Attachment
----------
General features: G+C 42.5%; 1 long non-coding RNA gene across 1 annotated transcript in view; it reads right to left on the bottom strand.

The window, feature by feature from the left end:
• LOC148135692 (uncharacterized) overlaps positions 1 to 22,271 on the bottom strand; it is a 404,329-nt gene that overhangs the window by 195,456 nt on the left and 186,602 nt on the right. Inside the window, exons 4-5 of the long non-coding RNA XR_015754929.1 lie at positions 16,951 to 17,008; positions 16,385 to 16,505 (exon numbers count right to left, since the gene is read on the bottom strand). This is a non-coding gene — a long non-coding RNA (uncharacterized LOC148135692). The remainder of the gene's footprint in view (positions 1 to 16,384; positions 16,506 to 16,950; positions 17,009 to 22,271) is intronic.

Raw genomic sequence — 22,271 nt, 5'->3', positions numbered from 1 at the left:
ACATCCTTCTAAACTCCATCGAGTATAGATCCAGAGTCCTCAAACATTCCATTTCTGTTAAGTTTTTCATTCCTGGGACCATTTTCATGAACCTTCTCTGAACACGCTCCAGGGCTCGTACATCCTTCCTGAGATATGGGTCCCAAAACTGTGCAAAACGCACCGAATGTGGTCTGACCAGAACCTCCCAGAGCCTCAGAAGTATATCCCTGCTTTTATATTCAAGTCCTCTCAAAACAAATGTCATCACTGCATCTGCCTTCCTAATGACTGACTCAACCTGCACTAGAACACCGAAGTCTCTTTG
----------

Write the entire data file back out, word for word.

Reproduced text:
General features: G+C 42.5%; 1 long non-coding RNA gene across 1 annotated transcript in view; it reads right to left on the bottom strand.

The window, feature by feature from the left end:
• LOC148135692 (uncharacterized) overlaps positions 1 to 22,271 on the bottom strand; it is a 404,329-nt gene that overhangs the window by 195,456 nt on the left and 186,602 nt on the right. Inside the window, exons 4-5 of the long non-coding RNA XR_015754929.1 lie at positions 16,951 to 17,008; positions 16,385 to 16,505 (exon numbers count right to left, since the gene is read on the bottom strand). This is a non-coding gene — a long non-coding RNA (uncharacterized LOC148135692). The remainder of the gene's footprint in view (positions 1 to 16,384; positions 16,506 to 16,950; positions 17,009 to 22,271) is intronic.

Raw genomic sequence — 22,271 nt, 5'->3', positions numbered from 1 at the left:
ACATCCTTCTAAACTCCATCGAGTATAGATCCAGAGTCCTCAAACATTCCATTTCTGTTAAGTTTTTCATTCCTGGGACCATTTTCATGAACCTTCTCTGAACACGCTCCAGGGCTCGTACATCCTTCCTGAGATATGGGTCCCAAAACTGTGCAAAACGCACCGAATGTGGTCTGACCAGAACCTCCCAGAGCCTCAGAAGTATATCCCTGCTTTTATATTCAAGTCCTCTCAAAACAAATGTCATCACTGCATCTGCCTTCCTAATGACTGACTCAACCTGCACTAGAACACCGAAGTCTCTTTG